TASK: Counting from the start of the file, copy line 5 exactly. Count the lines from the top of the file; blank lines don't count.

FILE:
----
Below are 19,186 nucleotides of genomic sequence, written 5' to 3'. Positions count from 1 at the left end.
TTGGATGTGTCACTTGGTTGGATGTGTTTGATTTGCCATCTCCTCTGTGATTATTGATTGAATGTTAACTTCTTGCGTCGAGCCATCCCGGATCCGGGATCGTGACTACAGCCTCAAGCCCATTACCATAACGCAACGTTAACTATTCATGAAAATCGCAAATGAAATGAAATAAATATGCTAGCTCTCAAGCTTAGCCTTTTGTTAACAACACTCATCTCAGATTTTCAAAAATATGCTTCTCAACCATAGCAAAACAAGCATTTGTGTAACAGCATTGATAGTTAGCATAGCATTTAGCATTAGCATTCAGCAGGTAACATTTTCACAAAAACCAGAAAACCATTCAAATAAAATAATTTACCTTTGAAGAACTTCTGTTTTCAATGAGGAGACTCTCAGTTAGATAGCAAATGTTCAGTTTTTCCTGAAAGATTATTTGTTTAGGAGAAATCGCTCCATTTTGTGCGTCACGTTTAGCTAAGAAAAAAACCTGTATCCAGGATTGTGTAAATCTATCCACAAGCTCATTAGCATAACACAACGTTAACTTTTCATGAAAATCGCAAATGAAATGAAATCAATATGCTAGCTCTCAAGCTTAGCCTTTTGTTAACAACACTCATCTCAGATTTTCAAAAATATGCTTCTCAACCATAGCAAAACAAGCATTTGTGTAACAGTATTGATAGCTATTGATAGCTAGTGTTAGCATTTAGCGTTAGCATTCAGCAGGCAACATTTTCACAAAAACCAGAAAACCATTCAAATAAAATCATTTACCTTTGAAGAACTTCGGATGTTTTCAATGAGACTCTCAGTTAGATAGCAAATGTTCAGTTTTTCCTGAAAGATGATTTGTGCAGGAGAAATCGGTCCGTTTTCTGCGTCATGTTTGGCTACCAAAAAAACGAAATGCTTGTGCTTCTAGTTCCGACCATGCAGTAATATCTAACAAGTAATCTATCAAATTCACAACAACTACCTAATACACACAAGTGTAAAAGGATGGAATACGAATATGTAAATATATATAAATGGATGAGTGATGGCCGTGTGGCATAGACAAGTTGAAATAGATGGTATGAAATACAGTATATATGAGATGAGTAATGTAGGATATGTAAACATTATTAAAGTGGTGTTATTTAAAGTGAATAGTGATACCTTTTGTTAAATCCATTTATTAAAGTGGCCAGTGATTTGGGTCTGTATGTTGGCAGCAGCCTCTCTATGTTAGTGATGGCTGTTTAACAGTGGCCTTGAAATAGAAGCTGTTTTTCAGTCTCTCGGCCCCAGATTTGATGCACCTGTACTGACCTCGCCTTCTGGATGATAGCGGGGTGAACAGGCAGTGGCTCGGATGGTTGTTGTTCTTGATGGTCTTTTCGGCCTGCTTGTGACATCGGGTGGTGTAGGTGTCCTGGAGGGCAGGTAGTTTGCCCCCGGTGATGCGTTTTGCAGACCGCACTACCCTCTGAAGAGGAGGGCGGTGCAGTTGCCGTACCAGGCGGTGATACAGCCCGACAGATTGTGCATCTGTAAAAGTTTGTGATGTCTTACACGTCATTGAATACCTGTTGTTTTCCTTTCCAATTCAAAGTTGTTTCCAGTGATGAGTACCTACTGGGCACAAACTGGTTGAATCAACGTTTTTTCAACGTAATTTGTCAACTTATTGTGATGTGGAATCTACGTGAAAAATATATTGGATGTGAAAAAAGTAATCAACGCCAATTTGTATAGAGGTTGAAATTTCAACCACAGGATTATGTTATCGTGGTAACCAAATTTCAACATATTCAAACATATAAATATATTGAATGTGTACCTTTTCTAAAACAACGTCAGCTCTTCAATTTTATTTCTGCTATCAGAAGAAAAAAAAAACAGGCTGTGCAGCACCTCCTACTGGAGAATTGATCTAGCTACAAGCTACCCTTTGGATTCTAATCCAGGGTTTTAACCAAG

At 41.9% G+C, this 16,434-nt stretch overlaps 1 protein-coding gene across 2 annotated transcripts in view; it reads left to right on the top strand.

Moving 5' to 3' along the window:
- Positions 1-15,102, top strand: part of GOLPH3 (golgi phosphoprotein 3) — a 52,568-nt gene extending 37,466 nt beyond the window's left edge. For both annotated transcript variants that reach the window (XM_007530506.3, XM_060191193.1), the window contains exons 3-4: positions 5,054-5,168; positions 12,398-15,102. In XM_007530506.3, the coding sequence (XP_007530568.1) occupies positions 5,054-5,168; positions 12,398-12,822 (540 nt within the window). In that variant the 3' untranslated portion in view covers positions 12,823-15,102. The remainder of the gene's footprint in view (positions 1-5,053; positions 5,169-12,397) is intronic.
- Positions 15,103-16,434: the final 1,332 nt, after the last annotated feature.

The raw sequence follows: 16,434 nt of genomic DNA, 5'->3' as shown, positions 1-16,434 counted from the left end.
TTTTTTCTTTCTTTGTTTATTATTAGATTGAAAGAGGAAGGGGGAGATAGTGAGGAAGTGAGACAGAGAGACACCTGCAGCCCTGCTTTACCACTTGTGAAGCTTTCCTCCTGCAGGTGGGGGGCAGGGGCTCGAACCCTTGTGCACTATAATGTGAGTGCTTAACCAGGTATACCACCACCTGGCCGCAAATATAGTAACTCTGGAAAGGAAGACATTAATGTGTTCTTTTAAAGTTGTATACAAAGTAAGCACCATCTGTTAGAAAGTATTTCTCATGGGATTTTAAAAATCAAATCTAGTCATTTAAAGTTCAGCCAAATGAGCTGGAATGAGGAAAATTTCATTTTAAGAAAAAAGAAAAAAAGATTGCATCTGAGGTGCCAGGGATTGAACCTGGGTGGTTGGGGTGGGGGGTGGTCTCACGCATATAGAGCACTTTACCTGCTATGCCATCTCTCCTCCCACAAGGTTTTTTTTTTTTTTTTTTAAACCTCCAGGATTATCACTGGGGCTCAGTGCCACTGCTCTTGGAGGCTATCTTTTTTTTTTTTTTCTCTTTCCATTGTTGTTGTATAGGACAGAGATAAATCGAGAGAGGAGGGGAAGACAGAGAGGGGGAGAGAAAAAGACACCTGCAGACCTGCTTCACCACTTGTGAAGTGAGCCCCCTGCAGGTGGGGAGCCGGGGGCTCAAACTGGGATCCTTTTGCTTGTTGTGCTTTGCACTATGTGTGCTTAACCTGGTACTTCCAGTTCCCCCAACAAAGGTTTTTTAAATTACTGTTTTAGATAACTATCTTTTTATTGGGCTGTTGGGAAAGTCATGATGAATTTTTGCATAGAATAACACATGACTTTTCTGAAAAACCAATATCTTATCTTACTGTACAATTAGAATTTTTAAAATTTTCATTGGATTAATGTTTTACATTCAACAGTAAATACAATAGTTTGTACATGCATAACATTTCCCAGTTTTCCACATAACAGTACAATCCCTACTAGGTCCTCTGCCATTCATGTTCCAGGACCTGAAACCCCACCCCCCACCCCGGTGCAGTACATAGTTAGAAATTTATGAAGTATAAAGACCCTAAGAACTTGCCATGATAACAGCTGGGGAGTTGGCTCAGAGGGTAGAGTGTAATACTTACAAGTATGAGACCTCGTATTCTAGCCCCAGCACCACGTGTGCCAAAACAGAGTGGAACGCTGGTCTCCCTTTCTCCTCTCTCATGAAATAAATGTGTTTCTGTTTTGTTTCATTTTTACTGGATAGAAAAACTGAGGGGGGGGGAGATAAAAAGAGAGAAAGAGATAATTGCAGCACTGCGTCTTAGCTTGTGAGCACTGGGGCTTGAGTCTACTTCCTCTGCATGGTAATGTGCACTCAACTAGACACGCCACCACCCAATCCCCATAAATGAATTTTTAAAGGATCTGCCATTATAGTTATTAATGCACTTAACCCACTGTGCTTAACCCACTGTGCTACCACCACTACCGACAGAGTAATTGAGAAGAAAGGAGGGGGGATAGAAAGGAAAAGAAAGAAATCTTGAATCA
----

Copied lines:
- Positions 1-15,102, top strand: part of GOLPH3 (golgi phosphoprotein 3) — a 52,568-nt gene extending 37,466 nt beyond the window's left edge. For both annotated transcript variants that reach the window (XM_007530506.3, XM_060191193.1), the window contains exons 3-4: positions 5,054-5,168; positions 12,398-15,102. In XM_007530506.3, the coding sequence (XP_007530568.1) occupies positions 5,054-5,168; positions 12,398-12,822 (540 nt within the window). In that variant the 3' untranslated portion in view covers positions 12,823-15,102. The remainder of the gene's footprint in view (positions 1-5,053; positions 5,169-12,397) is intronic.